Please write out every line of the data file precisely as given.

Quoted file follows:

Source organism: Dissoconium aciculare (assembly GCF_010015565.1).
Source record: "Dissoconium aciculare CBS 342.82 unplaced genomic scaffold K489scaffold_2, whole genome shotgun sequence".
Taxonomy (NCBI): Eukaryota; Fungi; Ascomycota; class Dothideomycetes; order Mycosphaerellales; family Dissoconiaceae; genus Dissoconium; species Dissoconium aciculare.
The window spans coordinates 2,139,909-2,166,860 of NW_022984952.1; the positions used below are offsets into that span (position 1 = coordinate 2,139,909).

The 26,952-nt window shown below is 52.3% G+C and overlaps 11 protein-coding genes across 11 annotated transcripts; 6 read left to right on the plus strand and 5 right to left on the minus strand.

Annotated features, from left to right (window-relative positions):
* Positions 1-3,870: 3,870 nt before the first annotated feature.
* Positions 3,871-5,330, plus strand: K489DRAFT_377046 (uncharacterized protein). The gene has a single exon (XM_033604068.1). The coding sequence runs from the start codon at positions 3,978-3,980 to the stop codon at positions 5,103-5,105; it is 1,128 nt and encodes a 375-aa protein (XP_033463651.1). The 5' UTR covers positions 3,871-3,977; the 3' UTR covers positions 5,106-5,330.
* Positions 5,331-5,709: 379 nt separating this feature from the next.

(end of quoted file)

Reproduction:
Source organism: Dissoconium aciculare (assembly GCF_010015565.1).
Source record: "Dissoconium aciculare CBS 342.82 unplaced genomic scaffold K489scaffold_2, whole genome shotgun sequence".
Taxonomy (NCBI): Eukaryota; Fungi; Ascomycota; class Dothideomycetes; order Mycosphaerellales; family Dissoconiaceae; genus Dissoconium; species Dissoconium aciculare.
The window spans coordinates 2,139,909-2,166,860 of NW_022984952.1; the positions used below are offsets into that span (position 1 = coordinate 2,139,909).

The 26,952-nt window shown below is 52.3% G+C and overlaps 11 protein-coding genes across 11 annotated transcripts; 6 read left to right on the plus strand and 5 right to left on the minus strand.

Annotated features, from left to right (window-relative positions):
* Positions 1-3,870: 3,870 nt before the first annotated feature.
* Positions 3,871-5,330, plus strand: K489DRAFT_377046 (uncharacterized protein). The gene has a single exon (XM_033604068.1). The coding sequence runs from the start codon at positions 3,978-3,980 to the stop codon at positions 5,103-5,105; it is 1,128 nt and encodes a 375-aa protein (XP_033463651.1). The 5' UTR covers positions 3,871-3,977; the 3' UTR covers positions 5,106-5,330.
* Positions 5,331-5,709: 379 nt separating this feature from the next.